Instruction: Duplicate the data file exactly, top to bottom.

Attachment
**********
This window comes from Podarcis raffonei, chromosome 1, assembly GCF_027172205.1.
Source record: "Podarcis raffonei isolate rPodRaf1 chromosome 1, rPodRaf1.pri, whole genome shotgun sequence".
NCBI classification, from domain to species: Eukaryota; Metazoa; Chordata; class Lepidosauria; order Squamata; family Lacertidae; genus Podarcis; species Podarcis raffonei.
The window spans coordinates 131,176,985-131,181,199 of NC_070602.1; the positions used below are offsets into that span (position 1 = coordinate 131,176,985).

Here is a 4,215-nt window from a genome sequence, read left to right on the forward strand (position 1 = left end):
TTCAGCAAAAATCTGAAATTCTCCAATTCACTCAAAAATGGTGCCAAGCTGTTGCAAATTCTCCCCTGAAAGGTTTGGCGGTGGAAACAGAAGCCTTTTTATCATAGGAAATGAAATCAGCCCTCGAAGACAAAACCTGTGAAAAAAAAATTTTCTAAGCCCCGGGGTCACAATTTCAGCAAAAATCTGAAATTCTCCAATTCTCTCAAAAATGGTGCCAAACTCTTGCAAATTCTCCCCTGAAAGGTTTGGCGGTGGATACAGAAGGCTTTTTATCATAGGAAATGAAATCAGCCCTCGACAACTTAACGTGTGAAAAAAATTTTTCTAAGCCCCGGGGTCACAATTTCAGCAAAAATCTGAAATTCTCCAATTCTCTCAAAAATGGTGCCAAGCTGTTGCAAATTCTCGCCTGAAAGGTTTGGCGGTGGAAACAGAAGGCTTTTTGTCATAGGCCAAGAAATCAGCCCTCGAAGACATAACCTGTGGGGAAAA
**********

This window comes from Podarcis raffonei, chromosome 1, assembly GCF_027172205.1.
Source record: "Podarcis raffonei isolate rPodRaf1 chromosome 1, rPodRaf1.pri, whole genome shotgun sequence".
NCBI classification, from domain to species: Eukaryota; Metazoa; Chordata; class Lepidosauria; order Squamata; family Lacertidae; genus Podarcis; species Podarcis raffonei.
The window spans coordinates 131,176,985-131,181,199 of NC_070602.1; the positions used below are offsets into that span (position 1 = coordinate 131,176,985).

Here is a 4,215-nt window from a genome sequence, read left to right on the forward strand (position 1 = left end):
TTCAGCAAAAATCTGAAATTCTCCAATTCACTCAAAAATGGTGCCAAGCTGTTGCAAATTCTCCCCTGAAAGGTTTGGCGGTGGAAACAGAAGCCTTTTTATCATAGGAAATGAAATCAGCCCTCGAAGACAAAACCTGTGAAAAAAAAATTTTCTAAGCCCCGGGGTCACAATTTCAGCAAAAATCTGAAATTCTCCAATTCTCTCAAAAATGGTGCCAAACTCTTGCAAATTCTCCCCTGAAAGGTTTGGCGGTGGATACAGAAGGCTTTTTATCATAGGAAATGAAATCAGCCCTCGACAACTTAACGTGTGAAAAAAATTTTTCTAAGCCCCGGGGTCACAATTTCAGCAAAAATCTGAAATTCTCCAATTCTCTCAAAAATGGTGCCAAGCTGTTGCAAATTCTCGCCTGAAAGGTTTGGCGGTGGAAACAGAAGGCTTTTTGTCATAGGCCAAGAAATCAGCCCTCGAAGACATAACCTGTGGGGAAAA